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Katie Redle Wealth Management Michael Krucker
May 16, 2017 Article 5 min read
As a business owner, you want to ensure the growth, success, and sustainability of your company. Your best ally in pursuit of these goals is your employees, and additional incentives can help reward key staff for their performance and encourage their ongoing efforts as you plan for the future.

As a business owner, you want to ensure the growth, success, and sustainability of your company. Your best ally in pursuit of these goals is your employees, and additional incentives can help reward key staff for their performance and encourage their ongoing efforts as you plan for the future. 

A nonqualified deferred compensation plan can be a highly effective way both to motivate critical employees and to lay a strong foundation that helps ensure the business you worked so hard to build continues to thrive. Here are six things you need to know: 


  1. A nonqualified deferred compensation plan is not your ordinary succession plan. Generally used as a retirement plan alternative, it can also function as a succession planning tool designed to reward past performance, attract and retain key employees, and/or supplement other retirement savings.
  2. You can achieve two goals with one plan. A properly designed nonqualified deferred compensation plan allows you to accomplish two important goals: reward and retain your key executives and employees today and to make certain the succession of well-prepared leaders when you exit the business. A plan that keeps key team members in place means the business you have built can sustain its operations and success. If you participated in the plan throughout your career years, you may also see the financial benefits of the plan and the impact to you, your family, and the accomplishment of your retirement, philanthropic, and estate planning goals. Essentially, through the implementation of a nonqualified deferred compensation plan, you can create financial security for yourself and employees, while having peace of mind that the business you worked so hard to build will continue on.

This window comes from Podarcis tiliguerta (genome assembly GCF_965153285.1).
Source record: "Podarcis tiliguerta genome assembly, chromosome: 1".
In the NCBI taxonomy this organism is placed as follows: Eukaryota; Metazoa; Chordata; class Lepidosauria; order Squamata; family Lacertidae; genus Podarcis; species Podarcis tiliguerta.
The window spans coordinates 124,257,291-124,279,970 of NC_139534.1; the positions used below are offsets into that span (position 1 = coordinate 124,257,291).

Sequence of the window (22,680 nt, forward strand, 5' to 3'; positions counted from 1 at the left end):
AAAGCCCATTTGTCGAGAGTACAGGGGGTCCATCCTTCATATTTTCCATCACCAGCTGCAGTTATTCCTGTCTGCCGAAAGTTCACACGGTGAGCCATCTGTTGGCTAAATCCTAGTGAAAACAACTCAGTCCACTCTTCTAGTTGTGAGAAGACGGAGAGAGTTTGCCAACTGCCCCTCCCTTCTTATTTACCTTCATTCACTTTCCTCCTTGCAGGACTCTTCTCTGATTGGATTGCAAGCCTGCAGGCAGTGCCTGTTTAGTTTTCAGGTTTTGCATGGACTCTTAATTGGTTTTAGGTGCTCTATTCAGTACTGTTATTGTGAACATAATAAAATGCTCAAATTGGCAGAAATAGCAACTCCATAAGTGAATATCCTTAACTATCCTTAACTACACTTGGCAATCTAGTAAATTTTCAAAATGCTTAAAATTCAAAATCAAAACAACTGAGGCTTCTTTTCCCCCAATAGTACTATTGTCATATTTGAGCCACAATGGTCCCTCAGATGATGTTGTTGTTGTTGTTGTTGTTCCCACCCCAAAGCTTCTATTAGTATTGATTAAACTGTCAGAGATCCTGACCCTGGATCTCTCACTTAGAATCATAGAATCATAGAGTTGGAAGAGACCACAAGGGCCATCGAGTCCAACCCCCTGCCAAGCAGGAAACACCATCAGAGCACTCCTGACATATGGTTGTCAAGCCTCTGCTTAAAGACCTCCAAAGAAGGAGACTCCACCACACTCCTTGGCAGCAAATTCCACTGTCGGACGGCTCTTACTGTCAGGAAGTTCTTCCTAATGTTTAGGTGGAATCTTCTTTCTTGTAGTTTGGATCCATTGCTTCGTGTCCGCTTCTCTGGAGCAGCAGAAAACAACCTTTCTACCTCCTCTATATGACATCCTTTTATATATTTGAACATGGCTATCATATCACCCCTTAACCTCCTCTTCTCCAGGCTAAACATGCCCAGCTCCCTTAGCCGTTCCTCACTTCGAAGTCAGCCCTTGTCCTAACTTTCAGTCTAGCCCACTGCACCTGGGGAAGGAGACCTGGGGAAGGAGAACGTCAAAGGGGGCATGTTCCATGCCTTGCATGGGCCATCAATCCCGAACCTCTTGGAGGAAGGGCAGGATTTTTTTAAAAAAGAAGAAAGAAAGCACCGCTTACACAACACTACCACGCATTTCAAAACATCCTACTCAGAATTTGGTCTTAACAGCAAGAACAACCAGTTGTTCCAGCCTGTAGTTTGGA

3. Nonqualified deferred compensation plans provide distinct advantages. A great advantage of using a nonqualified deferred compensation as a component of your transition plan is that it allows for a continued stream of income through retirement — some plans are even designed to provide a payout for life — without the typical rules and constraints, such as plan limits. This means a plan payout can usually be tailored to fit your cash needs in retirement. And, depending on plan design, you might be eligible for significant FICA tax savings compared to continuing to receive salary.

    A well-designed nonqualified deferred compensation plan covering key management can also be used to fund the purchase of your business if transferring ownership to management is part of your exit strategy. Plan distributions can be made in company ownership, or payouts can be timed to coincide with exit timelines. 
  4. To fund or not to fund. Once the plan is established, you need to determine how, or if, you fund the plan. Unlike the typical retirement plan, a nonqualified deferred compensation plan is not required to be formally funded. This can be a benefit to a company, particularly in years where cash flow is an issue. Nonetheless, many companies choose to set aside assets to fund all or a portion of the benefits accrued.